civiltwilight.jpg
Dave Lake
Civil Twilight

Friday, March 11

Neumos

It seems appropriate that a band with the word "twilight" in their name would perform most of

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Civil Twilight Performs a Moody Set in Near-Darkness at Neumos

civiltwilight.jpg
Dave Lake
Civil Twilight

Friday, March 11

Neumos

It seems appropriate that a band with the word "twilight" in their name would perform most of their show in near-darkness. Setting a mood is great and all, but it's also nice to see a band while they're performing, particularly one as well-styled as the three gentlemen in Civil Twilight were Friday night at Neumos. The Cape Town, South Africa, trio hit the stage backlit, while white covers on their speaker cabinets served as mini-movie screens, displaying arty, grainy film projections that added to the onstage ambiance. Like the British bands they draw their sound from--U2, Radiohead, Snow Patrol--their moody live show borrowed from those bands too.

Led by singer/bassist/keyboardist Steve McKellar, the band became more illuminated as their set carried on, eventually bathing the band in reds, greens, and blues, but never directly. McKellar's brother Andrew contributed to the vibe by creating a sonic wall with guitar effects which matched his brother's processed vocal sound, and which helped to faithfully recreate the band's songs live--not always an easy task, particularly for a trio. McKellar also took a page from the Page playbook, using a bow on his guitar for several songs, though unlike Zeppelin, he used the effect for subtlety more than power.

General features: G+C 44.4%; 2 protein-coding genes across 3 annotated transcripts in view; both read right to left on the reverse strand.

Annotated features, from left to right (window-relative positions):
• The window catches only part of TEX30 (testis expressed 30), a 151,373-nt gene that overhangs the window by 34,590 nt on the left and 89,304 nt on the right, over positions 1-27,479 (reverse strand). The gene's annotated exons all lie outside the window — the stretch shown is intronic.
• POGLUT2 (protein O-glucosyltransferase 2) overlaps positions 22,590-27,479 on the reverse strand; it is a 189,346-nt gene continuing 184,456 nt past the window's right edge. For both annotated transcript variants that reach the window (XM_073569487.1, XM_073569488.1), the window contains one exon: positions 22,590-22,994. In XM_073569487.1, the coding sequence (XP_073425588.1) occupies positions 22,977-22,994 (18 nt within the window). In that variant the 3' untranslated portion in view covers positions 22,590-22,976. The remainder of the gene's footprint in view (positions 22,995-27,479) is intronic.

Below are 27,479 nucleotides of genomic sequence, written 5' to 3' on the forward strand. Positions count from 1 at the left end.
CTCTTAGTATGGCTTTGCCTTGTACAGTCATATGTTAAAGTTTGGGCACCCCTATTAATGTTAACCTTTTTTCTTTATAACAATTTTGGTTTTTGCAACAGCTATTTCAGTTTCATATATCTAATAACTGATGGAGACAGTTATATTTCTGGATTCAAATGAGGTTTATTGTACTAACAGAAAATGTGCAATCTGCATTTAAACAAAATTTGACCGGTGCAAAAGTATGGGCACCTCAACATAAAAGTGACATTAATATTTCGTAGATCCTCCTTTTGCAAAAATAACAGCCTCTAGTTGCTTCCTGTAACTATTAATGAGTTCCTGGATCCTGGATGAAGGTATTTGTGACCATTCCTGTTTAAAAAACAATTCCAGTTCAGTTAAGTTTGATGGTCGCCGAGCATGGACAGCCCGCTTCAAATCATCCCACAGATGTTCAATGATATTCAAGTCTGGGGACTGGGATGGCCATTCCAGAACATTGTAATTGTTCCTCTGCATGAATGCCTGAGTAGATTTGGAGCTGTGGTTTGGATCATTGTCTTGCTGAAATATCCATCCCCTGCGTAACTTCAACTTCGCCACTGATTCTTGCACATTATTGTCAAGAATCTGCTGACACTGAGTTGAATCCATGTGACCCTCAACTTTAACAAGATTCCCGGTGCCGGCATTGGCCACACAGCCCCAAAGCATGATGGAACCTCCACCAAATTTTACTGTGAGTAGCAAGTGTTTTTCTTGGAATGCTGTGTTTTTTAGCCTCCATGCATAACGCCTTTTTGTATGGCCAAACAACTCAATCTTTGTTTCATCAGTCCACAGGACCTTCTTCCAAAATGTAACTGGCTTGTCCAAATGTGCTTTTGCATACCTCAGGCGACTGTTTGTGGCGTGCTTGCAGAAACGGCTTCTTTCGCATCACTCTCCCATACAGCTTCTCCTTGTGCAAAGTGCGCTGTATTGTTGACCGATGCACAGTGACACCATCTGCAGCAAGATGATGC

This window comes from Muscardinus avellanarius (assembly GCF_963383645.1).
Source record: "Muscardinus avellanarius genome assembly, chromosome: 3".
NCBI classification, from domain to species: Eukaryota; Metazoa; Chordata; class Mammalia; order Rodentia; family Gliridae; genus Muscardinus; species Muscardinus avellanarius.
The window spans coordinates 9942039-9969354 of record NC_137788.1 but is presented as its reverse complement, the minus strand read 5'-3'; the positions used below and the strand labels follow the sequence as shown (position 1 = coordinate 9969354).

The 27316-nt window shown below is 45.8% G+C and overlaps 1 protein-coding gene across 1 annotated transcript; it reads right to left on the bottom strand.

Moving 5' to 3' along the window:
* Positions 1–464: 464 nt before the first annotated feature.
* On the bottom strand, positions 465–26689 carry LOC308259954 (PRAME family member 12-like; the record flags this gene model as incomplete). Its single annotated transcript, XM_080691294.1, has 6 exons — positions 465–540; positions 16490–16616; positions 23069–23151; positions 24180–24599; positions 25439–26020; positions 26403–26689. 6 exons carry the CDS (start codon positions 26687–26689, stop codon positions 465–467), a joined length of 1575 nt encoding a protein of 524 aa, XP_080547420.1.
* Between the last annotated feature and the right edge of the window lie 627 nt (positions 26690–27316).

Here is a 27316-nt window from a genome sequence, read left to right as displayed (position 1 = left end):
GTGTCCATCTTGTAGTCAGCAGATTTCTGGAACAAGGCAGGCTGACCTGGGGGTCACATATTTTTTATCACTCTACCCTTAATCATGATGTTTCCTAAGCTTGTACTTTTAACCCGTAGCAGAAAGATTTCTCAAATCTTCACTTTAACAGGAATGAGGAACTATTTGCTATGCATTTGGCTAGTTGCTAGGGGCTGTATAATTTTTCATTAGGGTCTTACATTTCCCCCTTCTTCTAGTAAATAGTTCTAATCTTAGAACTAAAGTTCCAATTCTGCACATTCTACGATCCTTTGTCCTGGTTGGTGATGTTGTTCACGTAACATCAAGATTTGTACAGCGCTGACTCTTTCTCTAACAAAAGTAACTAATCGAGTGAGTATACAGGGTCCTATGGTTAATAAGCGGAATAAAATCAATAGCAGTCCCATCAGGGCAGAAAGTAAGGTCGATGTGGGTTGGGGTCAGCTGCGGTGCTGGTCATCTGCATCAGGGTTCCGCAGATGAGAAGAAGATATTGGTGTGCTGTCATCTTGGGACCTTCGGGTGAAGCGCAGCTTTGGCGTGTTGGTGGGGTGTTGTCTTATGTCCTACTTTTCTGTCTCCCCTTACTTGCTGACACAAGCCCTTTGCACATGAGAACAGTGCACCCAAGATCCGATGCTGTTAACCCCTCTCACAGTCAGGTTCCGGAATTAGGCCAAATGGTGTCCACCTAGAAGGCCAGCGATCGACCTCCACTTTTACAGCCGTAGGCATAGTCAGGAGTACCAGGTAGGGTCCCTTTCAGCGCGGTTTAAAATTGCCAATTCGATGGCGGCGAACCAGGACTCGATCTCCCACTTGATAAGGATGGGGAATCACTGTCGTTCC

The band's set maintained a steady Britpop groove, thanks to the foundation of drummer Richard Wouters, who looked solemn but kept things solid. Steve McKellar segued between playing bass and piano, and eventually the band played through most of their 2009 self-titled debut, including "Letters From the Sky," a rock radio hit from last year.

McKellar addressed the crowd only briefly during Civil Twilight's set, usually to announce a new song--of which there were a handful--or to heap praise on the opening acts. Though he seemed to hide in the shadows for most of the show, McKellar lugged his bass and mike stand down onto the floor of Neumos toward the end of the set, where he sang, eyes closed, surrounded by his fans, who bobbed along in time.

Like their songs, Civil Twilight are polished and professional live, and they put on a well-crafted show. They may not be inventive, but at least they synthesize their influences in a credible way. And if nothing else, they certainly make the girlies swoon. "I love yooou!," one enthusiastic show goer screamed at McKellar between songs. And isn't that what rock & roll is really about, anyway?

BTW: "Civil Twilight" is also the name of a terrific song by the terrific Winnipeg, Manitoba, band the Weakerthans.

Deserving a shout-out: Drummer Wouters, who played the entire set in a stylish blazer.

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